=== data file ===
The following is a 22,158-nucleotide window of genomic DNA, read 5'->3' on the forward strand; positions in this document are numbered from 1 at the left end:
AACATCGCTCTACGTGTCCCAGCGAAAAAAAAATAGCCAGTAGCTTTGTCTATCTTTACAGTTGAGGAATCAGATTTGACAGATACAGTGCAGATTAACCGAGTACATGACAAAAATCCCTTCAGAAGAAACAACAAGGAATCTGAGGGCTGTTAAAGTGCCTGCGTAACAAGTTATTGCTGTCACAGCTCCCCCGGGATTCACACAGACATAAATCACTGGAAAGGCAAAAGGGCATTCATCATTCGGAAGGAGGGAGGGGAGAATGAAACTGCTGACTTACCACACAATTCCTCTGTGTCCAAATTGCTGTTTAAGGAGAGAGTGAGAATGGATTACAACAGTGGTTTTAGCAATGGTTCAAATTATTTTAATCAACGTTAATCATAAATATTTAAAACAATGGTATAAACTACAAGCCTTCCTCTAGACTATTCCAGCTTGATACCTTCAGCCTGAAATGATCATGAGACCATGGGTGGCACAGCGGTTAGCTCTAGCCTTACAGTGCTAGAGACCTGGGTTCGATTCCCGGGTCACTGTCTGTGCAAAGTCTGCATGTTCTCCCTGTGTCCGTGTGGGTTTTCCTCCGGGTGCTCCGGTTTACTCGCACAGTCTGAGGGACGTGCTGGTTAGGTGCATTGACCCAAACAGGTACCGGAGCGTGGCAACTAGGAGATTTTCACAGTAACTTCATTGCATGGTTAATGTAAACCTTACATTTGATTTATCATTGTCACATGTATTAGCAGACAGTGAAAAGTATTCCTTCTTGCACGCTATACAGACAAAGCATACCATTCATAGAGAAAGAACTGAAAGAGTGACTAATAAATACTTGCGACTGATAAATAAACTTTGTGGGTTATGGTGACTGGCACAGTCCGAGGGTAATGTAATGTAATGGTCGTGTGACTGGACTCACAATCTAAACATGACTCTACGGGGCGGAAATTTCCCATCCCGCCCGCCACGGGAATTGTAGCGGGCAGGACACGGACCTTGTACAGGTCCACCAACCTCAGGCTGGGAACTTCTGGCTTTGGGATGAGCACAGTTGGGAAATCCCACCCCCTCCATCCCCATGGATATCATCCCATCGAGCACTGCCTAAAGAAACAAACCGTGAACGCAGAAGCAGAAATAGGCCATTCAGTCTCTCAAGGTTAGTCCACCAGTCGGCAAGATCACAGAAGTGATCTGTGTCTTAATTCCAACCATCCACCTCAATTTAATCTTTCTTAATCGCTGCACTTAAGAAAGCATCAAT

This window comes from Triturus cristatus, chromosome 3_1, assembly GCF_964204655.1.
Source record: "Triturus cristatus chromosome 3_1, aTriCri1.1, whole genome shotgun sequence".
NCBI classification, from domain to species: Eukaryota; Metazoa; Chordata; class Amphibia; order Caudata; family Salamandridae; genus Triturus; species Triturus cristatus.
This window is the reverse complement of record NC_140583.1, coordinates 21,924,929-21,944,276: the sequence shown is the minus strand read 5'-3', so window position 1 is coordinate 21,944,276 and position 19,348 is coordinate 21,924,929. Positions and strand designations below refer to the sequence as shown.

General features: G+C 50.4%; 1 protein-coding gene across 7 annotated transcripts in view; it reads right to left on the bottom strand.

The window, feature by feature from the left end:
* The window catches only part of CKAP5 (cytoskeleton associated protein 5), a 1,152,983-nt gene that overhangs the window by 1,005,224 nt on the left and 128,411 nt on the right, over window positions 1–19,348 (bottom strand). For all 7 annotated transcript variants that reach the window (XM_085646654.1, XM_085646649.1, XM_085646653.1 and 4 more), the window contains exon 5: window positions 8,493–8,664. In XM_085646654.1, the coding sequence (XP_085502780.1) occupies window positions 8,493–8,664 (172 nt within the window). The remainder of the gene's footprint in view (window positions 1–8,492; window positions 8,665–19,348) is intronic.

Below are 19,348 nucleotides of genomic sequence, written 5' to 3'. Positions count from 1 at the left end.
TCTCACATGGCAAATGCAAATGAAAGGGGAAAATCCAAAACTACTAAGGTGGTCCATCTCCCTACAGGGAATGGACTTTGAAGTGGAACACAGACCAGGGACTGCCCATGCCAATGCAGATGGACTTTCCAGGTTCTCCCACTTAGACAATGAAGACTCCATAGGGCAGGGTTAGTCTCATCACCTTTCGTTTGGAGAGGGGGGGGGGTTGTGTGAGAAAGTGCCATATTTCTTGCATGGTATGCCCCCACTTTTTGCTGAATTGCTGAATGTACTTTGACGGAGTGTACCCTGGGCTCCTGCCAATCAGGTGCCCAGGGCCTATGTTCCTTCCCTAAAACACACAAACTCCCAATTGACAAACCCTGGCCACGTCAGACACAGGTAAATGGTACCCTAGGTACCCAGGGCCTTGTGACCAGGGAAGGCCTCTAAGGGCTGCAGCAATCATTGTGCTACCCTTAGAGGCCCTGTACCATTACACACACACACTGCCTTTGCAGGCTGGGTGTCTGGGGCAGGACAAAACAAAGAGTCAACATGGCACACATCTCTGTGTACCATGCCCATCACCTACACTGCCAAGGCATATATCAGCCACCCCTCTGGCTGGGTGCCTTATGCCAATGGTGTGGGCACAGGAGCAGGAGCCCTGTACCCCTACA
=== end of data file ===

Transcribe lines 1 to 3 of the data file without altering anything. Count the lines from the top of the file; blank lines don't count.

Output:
The following is a 22,158-nucleotide window of genomic DNA, read 5'->3' on the forward strand; positions in this document are numbered from 1 at the left end:
AACATCGCTCTACGTGTCCCAGCGAAAAAAAAATAGCCAGTAGCTTTGTCTATCTTTACAGTTGAGGAATCAGATTTGACAGATACAGTGCAGATTAACCGAGTACATGACAAAAATCCCTTCAGAAGAAACAACAAGGAATCTGAGGGCTGTTAAAGTGCCTGCGTAACAAGTTATTGCTGTCACAGCTCCCCCGGGATTCACACAGACATAAATCACTGGAAAGGCAAAAGGGCATTCATCATTCGGAAGGAGGGAGGGGAGAATGAAACTGCTGACTTACCACACAATTCCTCTGTGTCCAAATTGCTGTTTAAGGAGAGAGTGAGAATGGATTACAACAGTGGTTTTAGCAATGGTTCAAATTATTTTAATCAACGTTAATCATAAATATTTAAAACAATGGTATAAACTACAAGCCTTCCTCTAGACTATTCCAGCTTGATACCTTCAGCCTGAAATGATCATGAGACCATGGGTGGCACAGCGGTTAGCTCTAGCCTTACAGTGCTAGAGACCTGGGTTCGATTCCCGGGTCACTGTCTGTGCAAAGTCTGCATGTTCTCCCTGTGTCCGTGTGGGTTTTCCTCCGGGTGCTCCGGTTTACTCGCACAGTCTGAGGGACGTGCTGGTTAGGTGCATTGACCCAAACAGGTACCGGAGCGTGGCAACTAGGAGATTTTCACAGTAACTTCATTGCATGGTTAATGTAAACCTTACATTTGATTTATCATTGTCACATGTATTAGCAGACAGTGAAAAGTATTCCTTCTTGCACGCTATACAGACAAAGCATACCATTCATAGAGAAAGAACTGAAAGAGTGACTAATAAATACTTGCGACTGATAAATAAACTTTGTGGGTTATGGTGACTGGCACAGTCCGAGGGTAATGTAATGTAATGGTCGTGTGACTGGACTCACAATCTAAACATGACTCTACGGGGCGGAAATTTCCCATCCCGCCCGCCACGGGAATTGTAGCGGGCAGGACACGGACCTTGTACAGGTCCACCAACCTCAGGCTGGGAACTTCTGGCTTTGGGATGAGCACAGTTGGGAAATCCCACCCCCTCCATCCCCATGGATATCATCCCATCGAGCACTGCCTAAAGAAACAAACCGTGAACGCAGAAGCAGAAATAGGCCATTCAGTCTCTCAAGGTTAGTCCACCAGTCGGCAAGATCACAGAAGTGATCTGTGTCTTAATTCCAACCATCCACCTCAATTTAATCTTTCTTAATCGCTGCACTTAAGAAAGCATCAAT

This window comes from Triturus cristatus, chromosome 3_1, assembly GCF_964204655.1.